Engineering Change Lab-USA (ECL-USA) is a catalyst for change within the engineering community, helping it reach its highest potential on behalf of society
Charting a Transformational Shift in Engineering Licensure (Engineering Change Lab – USA Initiative Update)
A recent Engineering Change Lab – USA (ECL) summit featured a deep dive into the future of licensure for engineering and the role licensure and regulatory bodies can play in ensuring that engineers and organizations engaged in the development of the technologies of the Fourth Industrial Revolution act in the public interest. Discussions at the summit demonstrated a clear need for engineering licensure models to adapt to these transformational developments in a manner that will protect the public and guide engineers to practice as stewards of technology and nature on behalf of society.
Several key elements of a future regulatory model emerged at the summit.
- Increased focus on macro-ethics in addition to the traditional focus on micro-ethics.
- Mastery of critical thinking and systems thinking skills in addition to analytical and problem-solving skills.
- Consideration of modular regulatory systems in addition to the current single license model.
- Moving to an agile and adaptable system from the current static / high inertia model.
- Shift to a system based on credentials demonstrated through a portfolio or peer review in addition to the current education / exam / experience model.
- Emphasis on the importance of lifelong learning.
- Addition of inter-disciplinary licensure to the current single discipline model.
- Consideration of team- or project-based licensure to address emerging technologies.
- Moving from state-based licensure to a blended system of self-regulation, state and national.
These elements are captured in a map of the future of licensure that you can review at this link.
Updated – July 14, 2022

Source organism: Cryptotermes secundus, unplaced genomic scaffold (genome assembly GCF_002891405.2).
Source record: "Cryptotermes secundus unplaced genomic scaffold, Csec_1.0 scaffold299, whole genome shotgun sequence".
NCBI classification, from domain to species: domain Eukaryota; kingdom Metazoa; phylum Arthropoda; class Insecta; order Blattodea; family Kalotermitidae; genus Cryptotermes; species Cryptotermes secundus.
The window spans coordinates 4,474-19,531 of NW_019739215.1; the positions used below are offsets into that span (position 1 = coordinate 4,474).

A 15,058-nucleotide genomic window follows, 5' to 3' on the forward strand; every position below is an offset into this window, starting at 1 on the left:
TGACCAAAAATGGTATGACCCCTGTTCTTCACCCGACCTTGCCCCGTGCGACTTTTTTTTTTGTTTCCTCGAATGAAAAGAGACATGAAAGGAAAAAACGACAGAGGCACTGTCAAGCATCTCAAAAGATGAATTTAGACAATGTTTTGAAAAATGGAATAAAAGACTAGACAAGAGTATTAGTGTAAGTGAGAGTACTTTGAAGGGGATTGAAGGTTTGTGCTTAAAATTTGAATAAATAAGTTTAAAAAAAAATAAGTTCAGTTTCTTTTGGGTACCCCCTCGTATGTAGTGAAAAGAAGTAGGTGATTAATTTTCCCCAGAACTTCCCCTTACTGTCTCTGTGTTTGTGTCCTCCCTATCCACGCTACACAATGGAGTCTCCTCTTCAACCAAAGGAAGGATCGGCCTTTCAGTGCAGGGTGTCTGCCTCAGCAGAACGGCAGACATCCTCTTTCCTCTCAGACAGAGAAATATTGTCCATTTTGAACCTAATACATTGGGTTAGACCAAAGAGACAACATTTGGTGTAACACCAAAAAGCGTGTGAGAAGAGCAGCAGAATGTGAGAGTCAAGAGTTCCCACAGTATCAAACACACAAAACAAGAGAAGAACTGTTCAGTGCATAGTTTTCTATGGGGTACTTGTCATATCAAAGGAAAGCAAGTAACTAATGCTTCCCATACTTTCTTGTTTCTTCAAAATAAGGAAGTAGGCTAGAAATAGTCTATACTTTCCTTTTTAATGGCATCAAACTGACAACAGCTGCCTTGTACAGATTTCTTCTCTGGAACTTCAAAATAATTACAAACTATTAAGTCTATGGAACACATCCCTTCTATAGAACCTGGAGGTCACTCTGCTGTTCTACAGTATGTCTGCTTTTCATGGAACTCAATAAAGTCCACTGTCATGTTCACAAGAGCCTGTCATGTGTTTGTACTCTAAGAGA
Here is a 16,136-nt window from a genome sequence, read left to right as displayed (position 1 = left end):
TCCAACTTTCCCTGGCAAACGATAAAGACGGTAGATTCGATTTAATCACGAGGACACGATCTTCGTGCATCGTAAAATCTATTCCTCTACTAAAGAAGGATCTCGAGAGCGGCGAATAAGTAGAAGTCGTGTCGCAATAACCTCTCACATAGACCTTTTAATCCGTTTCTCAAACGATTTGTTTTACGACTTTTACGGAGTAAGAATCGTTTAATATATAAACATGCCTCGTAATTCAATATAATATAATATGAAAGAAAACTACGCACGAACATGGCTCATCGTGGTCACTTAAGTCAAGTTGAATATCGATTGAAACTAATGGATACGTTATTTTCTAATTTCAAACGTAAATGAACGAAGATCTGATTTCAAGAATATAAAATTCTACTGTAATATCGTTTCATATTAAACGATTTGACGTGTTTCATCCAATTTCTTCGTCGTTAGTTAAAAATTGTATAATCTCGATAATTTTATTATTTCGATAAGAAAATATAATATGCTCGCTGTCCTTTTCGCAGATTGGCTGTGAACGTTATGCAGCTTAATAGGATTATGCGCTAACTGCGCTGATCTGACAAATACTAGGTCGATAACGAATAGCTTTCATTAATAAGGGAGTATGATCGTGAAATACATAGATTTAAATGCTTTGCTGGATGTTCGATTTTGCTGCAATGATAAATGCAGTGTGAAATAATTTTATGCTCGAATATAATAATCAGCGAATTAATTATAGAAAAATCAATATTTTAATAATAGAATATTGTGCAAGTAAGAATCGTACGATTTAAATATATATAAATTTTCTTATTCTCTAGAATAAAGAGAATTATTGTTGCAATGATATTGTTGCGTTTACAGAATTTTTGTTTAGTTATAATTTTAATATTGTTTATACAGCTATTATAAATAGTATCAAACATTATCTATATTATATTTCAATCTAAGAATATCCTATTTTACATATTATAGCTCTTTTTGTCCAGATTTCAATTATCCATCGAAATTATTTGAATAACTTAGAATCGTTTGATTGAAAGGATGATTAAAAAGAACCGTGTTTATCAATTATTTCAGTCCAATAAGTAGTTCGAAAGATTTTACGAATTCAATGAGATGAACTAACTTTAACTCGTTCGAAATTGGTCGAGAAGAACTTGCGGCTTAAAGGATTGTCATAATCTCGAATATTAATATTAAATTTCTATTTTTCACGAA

Photo source: The Colorado Chautauqua
2022 Engineering Ideas Institute, September 26 – 28, 2022
In 2019, the leadership of Engineering Change Lab – USA (ECL) conceived the idea of the Engineering Ideas Institute. Our goal for the Institute is to annually convene diverse change leaders from across the Engineering Community for a longer-form, deeper exploration of the most important issues that will define the future of engineering.
Participants in the third edition of the Engineering Ideas Institute will learn, share perspectives, provoke new ways of thinking and find avenues for action related to two important topics described below. Advancing our knowledge in these two areas aligns with ECL’s mission to catalyze action in the engineering community through deep learning and interdisciplinary collaboration. We invite you and your associates to join us for the Institute.
The Regenerative / Circular Economy Opportunity and the Future of Engineering
In a narrative that is overwhelmingly positive, the history of engineering is commonly told as a story of progress and achievement. From the Brooklyn Bridge and the Hoover Dam to countless roadway and water projects across America, engineers designed and built an infrastructure that not only drove progress and growth, but also protected public health, safety, and welfare. From Edison’s lightbulb and Bell’s telephone to computers and the Internet, engineers created technologies that revolutionized the way we live and work. And, from mechanical and electrical devices to chemical processes, members of the Engineering Community were central to both industrial and consumer revolutions in the United States and across the world.